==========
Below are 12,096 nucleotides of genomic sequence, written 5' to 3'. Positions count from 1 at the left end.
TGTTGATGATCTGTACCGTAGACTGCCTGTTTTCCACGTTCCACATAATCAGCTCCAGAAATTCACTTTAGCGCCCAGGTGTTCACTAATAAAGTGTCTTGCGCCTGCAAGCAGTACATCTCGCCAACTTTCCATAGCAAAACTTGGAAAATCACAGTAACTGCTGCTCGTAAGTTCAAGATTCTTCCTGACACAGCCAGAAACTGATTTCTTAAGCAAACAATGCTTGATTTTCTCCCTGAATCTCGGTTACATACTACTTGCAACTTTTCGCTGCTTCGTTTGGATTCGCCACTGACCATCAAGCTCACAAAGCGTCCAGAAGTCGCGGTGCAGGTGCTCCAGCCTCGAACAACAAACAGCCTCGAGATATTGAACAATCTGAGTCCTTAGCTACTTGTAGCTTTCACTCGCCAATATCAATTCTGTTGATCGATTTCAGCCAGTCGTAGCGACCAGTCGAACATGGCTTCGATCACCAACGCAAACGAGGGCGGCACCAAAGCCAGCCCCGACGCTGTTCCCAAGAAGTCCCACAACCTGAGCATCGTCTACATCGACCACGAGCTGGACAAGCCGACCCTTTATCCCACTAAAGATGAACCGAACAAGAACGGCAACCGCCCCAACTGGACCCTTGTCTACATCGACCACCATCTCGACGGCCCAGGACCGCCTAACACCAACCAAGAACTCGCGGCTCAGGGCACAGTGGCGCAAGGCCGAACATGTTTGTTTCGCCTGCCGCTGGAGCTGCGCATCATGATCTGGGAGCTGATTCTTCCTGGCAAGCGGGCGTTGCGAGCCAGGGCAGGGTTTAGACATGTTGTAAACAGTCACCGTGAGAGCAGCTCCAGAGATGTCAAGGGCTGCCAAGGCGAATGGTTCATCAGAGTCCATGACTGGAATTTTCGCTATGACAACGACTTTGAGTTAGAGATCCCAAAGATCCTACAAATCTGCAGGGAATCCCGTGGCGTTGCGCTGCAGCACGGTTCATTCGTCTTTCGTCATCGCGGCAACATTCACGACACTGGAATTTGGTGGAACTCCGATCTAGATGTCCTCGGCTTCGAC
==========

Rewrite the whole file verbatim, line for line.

Below are 12,096 nucleotides of genomic sequence, written 5' to 3'. Positions count from 1 at the left end.
TGTTGATGATCTGTACCGTAGACTGCCTGTTTTCCACGTTCCACATAATCAGCTCCAGAAATTCACTTTAGCGCCCAGGTGTTCACTAATAAAGTGTCTTGCGCCTGCAAGCAGTACATCTCGCCAACTTTCCATAGCAAAACTTGGAAAATCACAGTAACTGCTGCTCGTAAGTTCAAGATTCTTCCTGACACAGCCAGAAACTGATTTCTTAAGCAAACAATGCTTGATTTTCTCCCTGAATCTCGGTTACATACTACTTGCAACTTTTCGCTGCTTCGTTTGGATTCGCCACTGACCATCAAGCTCACAAAGCGTCCAGAAGTCGCGGTGCAGGTGCTCCAGCCTCGAACAACAAACAGCCTCGAGATATTGAACAATCTGAGTCCTTAGCTACTTGTAGCTTTCACTCGCCAATATCAATTCTGTTGATCGATTTCAGCCAGTCGTAGCGACCAGTCGAACATGGCTTCGATCACCAACGCAAACGAGGGCGGCACCAAAGCCAGCCCCGACGCTGTTCCCAAGAAGTCCCACAACCTGAGCATCGTCTACATCGACCACGAGCTGGACAAGCCGACCCTTTATCCCACTAAAGATGAACCGAACAAGAACGGCAACCGCCCCAACTGGACCCTTGTCTACATCGACCACCATCTCGACGGCCCAGGACCGCCTAACACCAACCAAGAACTCGCGGCTCAGGGCACAGTGGCGCAAGGCCGAACATGTTTGTTTCGCCTGCCGCTGGAGCTGCGCATCATGATCTGGGAGCTGATTCTTCCTGGCAAGCGGGCGTTGCGAGCCAGGGCAGGGTTTAGACATGTTGTAAACAGTCACCGTGAGAGCAGCTCCAGAGATGTCAAGGGCTGCCAAGGCGAATGGTTCATCAGAGTCCATGACTGGAATTTTCGCTATGACAACGACTTTGAGTTAGAGATCCCAAAGATCCTACAAATCTGCAGGGAATCCCGTGGCGTTGCGCTGCAGCACGGTTCATTCGTCTTTCGTCATCGCGGCAACATTCACGACACTGGAATTTGGTGGAACTCCGATCTAGATGTCCTCGGCTTCGAC